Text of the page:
MOVING FORWARDBeing responsible for cultural heritage like antique instruments is an interesting and challenging task. We have to move forward constantly to meet the challenges of preserving the instruments in our care for future generations (of musicians).
New technologies are crucial in the process of preserving as much original material as possible and minimizing the risk of damaging it.
Because the techniques and materials and our knowledge of them are changing constantly research is an important part throughout a restorers career.We have to educate ourselves constantly and integrate newly gained insights into our workshop practices.
We have to think in long terms and how the original materials and the materials used for restoration today are going to age together. Materials like plaster or silicon we use for restoration can affect the instruments in short but also in long term. We have to be informed about their impacts in order to use these materials responsibly. Research about new materials can lead to new restoration methods like repairing wormholes. Using new technologies for patches and doublings helps us to preserve as much original wood as possible. Radiographs enable us to assess the situation ragerding wormholes etc.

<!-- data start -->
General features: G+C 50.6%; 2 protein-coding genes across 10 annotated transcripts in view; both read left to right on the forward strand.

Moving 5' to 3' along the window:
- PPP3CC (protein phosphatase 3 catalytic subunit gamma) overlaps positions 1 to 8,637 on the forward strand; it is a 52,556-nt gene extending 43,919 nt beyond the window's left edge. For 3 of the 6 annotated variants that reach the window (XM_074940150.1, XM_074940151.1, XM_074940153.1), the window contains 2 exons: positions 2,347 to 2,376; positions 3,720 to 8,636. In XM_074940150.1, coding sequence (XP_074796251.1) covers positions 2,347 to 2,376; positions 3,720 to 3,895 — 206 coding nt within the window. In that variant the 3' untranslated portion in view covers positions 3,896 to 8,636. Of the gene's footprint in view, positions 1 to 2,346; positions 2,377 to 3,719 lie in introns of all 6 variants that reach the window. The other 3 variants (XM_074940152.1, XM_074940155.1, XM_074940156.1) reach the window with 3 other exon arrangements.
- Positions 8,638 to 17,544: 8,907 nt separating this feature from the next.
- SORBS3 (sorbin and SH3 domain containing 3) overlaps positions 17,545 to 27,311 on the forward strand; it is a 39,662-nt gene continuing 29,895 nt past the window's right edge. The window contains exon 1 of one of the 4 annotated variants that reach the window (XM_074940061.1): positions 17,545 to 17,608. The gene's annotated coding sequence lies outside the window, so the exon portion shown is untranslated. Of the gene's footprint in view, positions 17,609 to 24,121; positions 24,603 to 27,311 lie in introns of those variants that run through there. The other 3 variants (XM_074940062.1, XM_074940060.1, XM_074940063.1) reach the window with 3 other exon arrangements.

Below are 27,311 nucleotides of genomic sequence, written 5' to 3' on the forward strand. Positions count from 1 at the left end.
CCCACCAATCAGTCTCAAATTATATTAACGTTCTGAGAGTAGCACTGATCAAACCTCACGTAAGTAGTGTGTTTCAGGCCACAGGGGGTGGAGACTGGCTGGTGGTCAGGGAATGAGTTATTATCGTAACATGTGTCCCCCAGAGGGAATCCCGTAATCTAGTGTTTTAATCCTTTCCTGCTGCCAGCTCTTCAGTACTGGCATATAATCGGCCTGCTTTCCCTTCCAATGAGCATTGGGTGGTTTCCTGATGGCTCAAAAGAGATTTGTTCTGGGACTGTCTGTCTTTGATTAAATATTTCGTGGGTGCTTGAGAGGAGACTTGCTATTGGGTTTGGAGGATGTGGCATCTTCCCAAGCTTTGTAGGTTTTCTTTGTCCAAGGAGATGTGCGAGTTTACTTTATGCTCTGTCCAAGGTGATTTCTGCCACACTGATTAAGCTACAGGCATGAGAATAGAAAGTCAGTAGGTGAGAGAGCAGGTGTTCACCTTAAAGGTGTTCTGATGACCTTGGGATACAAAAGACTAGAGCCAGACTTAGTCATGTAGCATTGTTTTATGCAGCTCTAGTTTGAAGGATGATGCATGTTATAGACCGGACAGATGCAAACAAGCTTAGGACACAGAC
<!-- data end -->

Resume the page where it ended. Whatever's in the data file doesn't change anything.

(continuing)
Varnisch also is a big part of research: we have to know as much as possible about the nature and structure of the varnishes presented to us. This is crucial in order to know how they probably are going to age and what their reaction could be with other materials. The aging and behaving of varnishes can be extremely different depending on their ground, number and thickness of layers, materials like resins and pigments used and their aging conditions.
The materials we use for retouching need to be as stable as possible and not endanger (imperil) the original.
Also it is very important to know how to distinguish original varnish from not original and how to remove coatings and retouchings without damaging the original and when it is more considerate for the instrument not remove an old retouching at all.